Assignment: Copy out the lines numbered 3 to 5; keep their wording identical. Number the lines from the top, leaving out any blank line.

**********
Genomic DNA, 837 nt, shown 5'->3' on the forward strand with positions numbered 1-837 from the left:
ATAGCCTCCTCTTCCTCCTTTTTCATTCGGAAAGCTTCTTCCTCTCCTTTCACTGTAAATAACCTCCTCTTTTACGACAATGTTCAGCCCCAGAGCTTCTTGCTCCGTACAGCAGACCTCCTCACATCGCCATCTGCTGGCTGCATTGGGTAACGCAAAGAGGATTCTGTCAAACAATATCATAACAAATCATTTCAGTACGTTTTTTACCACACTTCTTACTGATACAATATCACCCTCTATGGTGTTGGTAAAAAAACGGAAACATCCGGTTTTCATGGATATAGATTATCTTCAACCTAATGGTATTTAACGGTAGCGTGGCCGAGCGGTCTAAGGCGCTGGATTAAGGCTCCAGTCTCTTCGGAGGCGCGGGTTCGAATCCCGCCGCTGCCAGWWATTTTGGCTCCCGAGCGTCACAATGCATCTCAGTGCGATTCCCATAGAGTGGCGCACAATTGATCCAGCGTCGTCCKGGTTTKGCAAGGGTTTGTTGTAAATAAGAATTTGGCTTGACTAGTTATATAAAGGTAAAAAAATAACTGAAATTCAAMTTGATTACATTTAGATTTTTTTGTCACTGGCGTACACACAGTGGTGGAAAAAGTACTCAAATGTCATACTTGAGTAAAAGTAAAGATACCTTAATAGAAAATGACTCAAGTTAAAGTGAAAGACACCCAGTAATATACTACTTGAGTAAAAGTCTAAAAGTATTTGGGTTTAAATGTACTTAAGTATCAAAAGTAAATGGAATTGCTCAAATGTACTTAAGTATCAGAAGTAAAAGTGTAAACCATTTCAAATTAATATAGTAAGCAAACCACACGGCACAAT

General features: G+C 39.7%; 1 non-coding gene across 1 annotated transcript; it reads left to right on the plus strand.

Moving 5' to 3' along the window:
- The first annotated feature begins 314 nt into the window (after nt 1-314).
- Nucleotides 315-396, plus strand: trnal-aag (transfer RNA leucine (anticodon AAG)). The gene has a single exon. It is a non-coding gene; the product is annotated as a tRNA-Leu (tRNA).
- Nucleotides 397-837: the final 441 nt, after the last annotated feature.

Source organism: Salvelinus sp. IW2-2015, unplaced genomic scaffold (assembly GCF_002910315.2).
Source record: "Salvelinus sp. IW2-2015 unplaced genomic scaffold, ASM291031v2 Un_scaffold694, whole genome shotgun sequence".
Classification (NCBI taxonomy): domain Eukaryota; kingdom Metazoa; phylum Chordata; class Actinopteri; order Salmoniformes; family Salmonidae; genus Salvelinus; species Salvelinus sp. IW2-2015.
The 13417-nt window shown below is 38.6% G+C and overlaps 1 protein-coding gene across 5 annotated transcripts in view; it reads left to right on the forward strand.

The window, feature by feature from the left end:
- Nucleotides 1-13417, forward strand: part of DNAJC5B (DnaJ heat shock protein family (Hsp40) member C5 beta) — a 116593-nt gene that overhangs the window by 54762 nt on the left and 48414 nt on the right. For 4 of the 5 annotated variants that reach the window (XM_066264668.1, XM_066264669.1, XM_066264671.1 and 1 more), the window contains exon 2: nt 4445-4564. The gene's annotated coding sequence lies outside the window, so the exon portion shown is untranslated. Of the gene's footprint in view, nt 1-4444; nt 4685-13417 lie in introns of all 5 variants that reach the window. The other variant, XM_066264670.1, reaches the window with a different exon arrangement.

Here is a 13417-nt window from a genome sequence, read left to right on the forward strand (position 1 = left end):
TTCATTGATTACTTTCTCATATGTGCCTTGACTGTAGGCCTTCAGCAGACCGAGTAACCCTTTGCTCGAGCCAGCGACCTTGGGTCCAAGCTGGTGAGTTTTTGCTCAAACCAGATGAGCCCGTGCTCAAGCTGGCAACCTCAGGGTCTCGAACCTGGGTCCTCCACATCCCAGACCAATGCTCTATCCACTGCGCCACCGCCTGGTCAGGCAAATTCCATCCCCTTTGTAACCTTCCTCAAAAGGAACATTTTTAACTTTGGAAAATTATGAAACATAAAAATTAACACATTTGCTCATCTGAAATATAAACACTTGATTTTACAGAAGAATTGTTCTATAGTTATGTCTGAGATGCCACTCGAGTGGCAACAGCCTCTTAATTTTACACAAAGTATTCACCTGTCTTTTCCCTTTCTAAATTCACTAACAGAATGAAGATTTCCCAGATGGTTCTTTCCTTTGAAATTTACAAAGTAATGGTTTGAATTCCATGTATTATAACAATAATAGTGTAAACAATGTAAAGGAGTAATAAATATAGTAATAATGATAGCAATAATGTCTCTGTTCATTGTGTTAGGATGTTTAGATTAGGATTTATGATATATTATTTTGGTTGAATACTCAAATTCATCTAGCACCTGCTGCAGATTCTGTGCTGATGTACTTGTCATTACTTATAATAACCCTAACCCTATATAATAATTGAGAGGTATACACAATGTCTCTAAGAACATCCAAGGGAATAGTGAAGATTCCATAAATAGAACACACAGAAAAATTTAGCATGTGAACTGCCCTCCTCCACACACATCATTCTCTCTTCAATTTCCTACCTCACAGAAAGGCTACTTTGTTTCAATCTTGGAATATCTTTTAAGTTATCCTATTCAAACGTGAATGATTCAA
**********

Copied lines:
General features: G+C 39.7%; 1 non-coding gene across 1 annotated transcript; it reads left to right on the plus strand.

Moving 5' to 3' along the window:
- The first annotated feature begins 314 nt into the window (after nt 1-314).